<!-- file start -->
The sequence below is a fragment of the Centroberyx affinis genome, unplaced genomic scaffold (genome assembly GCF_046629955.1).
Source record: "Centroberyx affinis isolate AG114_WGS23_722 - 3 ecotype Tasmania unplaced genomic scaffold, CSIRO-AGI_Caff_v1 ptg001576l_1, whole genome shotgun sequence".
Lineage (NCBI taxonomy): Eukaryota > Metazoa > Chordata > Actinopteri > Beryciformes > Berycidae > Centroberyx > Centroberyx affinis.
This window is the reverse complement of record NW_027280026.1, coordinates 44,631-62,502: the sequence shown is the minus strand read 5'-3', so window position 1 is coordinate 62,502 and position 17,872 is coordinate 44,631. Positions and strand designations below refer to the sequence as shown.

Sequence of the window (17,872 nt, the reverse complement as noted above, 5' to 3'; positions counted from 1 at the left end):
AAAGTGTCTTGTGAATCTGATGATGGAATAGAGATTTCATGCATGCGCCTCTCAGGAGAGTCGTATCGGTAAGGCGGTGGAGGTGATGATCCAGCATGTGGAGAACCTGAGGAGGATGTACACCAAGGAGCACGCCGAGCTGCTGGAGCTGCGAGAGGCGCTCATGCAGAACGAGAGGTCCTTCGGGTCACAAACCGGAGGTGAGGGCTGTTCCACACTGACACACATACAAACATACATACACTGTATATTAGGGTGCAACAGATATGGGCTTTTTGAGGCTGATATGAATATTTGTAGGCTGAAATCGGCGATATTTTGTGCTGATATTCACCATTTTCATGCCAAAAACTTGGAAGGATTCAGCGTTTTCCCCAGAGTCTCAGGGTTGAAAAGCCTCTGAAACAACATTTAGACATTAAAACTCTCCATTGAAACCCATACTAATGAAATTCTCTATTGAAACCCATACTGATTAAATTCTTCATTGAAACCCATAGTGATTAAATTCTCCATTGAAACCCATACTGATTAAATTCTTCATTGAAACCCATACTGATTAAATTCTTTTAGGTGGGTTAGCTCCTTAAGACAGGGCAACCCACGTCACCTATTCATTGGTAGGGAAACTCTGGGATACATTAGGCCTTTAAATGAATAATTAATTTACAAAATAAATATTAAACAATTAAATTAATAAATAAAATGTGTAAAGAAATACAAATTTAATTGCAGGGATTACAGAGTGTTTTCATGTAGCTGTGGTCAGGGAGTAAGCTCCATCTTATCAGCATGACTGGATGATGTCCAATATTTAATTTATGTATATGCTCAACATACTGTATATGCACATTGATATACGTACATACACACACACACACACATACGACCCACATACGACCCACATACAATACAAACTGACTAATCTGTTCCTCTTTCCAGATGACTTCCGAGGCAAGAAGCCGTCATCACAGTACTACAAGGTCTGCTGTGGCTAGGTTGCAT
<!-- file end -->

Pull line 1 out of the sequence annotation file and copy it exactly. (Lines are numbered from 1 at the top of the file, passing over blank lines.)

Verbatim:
The sequence below is a fragment of the Centroberyx affinis genome, unplaced genomic scaffold (genome assembly GCF_046629955.1).